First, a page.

There are many kinds and phases of liquor and alcohol treatments provided by care-takers. Frequently, a continuum of care benefits individuals struggling with addiction with graduated levels of structure and support. Some people may require just essential care comprising of inpatient treatment or recovery, however for some who require more support and a more extended recuperation period, progress from essential care to a calm living house (tertiary treatment). Secondary treatment is available in some centres. It is on user wants, financial condition and issues which shows the level of care (primary, secondary, or tertiary).
Primary treatment is the main phase of recuperation, comprising of inpatient treatment or recovery, starts with a careful appraisal and detox. Once the detox has finished the patient will benefit from intensive counselling, both alone and in groups, to help them understand how addiction affects the mind and the body. This environment enables the patient to develop coping techniques, confidence building and the ability to identify triggers.
Involvement of family members is highly suggested as a vital factor of primary medical care programme.
Working closely with the therapist is necessary for people during treatment as they give you advice regarding psychological and emotional matters in depth and help you to understand the behaviours that cause addiction. This phase is helpful although it is less defined compared to primary medical care. It as a rule keeps going one to six months, and is valuable for people who require help figuring out how to explore every day existence without substances.
This can be a risky phase for several of those in recovery and the potential for relapse is very likely. As people start the process of returning to daily routines, they learn the importance of responsibility and accountability and gradually regain more control of their lives. Secondary treatment for the most part endures one to six months.
Tertiary Treatment (Sober Living Houses) is required for those people who need help for longer terms because they recover slowly The support of others in recovery is a condemnatory aspect. Sober house doesn't mean it is a house, it can often be a flat or apartment. Residents pay for a room and their board and sometimes their own food.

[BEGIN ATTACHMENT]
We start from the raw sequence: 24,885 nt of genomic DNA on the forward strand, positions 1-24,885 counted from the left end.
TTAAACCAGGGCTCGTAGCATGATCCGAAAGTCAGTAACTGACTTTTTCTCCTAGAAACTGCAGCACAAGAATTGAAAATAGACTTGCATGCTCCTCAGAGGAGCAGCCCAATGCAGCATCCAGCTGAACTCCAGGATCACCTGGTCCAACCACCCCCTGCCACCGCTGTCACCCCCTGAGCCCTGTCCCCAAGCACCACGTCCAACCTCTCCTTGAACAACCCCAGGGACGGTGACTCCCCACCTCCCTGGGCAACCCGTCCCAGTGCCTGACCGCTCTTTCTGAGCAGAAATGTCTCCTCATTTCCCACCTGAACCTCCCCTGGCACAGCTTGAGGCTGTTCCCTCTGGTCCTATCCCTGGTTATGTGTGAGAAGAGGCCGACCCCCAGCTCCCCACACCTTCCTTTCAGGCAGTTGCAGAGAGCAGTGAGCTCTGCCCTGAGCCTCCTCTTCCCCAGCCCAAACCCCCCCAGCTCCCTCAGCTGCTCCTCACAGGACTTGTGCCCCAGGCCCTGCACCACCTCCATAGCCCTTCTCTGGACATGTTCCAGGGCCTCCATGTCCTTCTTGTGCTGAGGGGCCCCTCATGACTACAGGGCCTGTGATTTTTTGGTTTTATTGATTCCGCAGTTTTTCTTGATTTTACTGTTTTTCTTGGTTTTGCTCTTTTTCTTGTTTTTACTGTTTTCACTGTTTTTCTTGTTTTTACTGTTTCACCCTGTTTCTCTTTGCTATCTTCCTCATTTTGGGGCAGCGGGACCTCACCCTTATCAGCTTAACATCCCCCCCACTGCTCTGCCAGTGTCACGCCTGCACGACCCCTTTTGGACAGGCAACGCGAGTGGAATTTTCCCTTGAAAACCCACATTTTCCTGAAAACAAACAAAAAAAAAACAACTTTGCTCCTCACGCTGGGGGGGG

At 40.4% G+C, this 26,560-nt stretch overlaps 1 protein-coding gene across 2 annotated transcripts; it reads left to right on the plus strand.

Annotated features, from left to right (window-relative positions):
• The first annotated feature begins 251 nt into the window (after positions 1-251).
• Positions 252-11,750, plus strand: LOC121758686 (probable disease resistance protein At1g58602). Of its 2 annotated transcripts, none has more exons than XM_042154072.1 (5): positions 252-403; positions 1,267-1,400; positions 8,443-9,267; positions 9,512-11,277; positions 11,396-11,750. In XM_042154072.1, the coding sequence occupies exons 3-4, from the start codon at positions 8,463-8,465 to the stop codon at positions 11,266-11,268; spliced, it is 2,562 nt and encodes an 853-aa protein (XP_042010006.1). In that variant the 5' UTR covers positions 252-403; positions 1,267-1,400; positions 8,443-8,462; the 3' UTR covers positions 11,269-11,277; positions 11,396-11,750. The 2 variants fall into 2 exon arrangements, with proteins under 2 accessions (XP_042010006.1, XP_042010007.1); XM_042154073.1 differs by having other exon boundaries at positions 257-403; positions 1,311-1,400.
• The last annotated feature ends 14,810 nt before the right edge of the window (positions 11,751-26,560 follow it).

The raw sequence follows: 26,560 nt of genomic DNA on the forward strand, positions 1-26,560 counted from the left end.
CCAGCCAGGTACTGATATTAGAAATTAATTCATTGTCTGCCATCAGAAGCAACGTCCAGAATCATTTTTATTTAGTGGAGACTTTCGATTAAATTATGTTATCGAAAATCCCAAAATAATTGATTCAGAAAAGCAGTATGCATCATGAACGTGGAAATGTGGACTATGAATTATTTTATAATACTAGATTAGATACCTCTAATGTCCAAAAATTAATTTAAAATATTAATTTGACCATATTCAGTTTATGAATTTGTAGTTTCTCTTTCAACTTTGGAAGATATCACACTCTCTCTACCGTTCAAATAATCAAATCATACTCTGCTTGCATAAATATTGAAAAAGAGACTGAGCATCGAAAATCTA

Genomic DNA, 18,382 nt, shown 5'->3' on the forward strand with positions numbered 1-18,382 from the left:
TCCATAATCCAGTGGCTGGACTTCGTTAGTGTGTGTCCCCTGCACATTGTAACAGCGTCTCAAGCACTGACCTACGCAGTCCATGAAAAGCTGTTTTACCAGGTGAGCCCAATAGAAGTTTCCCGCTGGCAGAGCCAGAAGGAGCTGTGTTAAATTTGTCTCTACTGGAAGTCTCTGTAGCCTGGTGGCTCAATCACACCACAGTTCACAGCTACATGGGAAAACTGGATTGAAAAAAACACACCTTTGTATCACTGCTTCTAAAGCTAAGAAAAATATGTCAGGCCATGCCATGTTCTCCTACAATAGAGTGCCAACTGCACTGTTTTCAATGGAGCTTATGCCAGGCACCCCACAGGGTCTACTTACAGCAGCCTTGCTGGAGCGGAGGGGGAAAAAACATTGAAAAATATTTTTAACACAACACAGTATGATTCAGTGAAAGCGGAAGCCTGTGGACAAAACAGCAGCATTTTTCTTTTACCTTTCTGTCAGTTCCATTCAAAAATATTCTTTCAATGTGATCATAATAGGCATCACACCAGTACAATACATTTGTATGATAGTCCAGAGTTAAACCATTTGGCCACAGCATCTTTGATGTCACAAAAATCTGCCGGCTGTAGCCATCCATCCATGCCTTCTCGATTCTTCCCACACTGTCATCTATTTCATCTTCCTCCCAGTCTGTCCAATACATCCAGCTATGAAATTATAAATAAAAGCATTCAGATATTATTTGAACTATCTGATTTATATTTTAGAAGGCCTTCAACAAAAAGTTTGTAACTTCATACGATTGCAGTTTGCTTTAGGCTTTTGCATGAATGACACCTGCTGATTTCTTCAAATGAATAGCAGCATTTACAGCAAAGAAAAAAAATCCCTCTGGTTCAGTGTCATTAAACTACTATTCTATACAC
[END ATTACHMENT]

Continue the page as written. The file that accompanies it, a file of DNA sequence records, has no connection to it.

The programme used by sober living homes can differ although the main objective is to give a secure atmosphere for continuous recovery as individuals adapt to a new life of sobriety.
Residents of sober living homes are expected to abide to specific regulations which mostly consist of curfews and active involvement in household tasks. Personal responsibility is the main aim in a sober house. Residents are usually allowed to come and go freely during the day but are mostly expected to work or attend school. Random drug assessment is mostly conducted and those who resulted positive are required to leave the house and will be sent for primary medical care.
At Alcohol Rehab Kent, secure inpatient medical care is followed with individual postcare wherein each patient's specialist actually travel home along with him or her for a certain number of week or months to assist the him or her in going about with his or her everyday life and come up with wholesome activities which is helpful during continuous recovery. A period of time is required for this phase in which the client and therapist interact via phone Skype.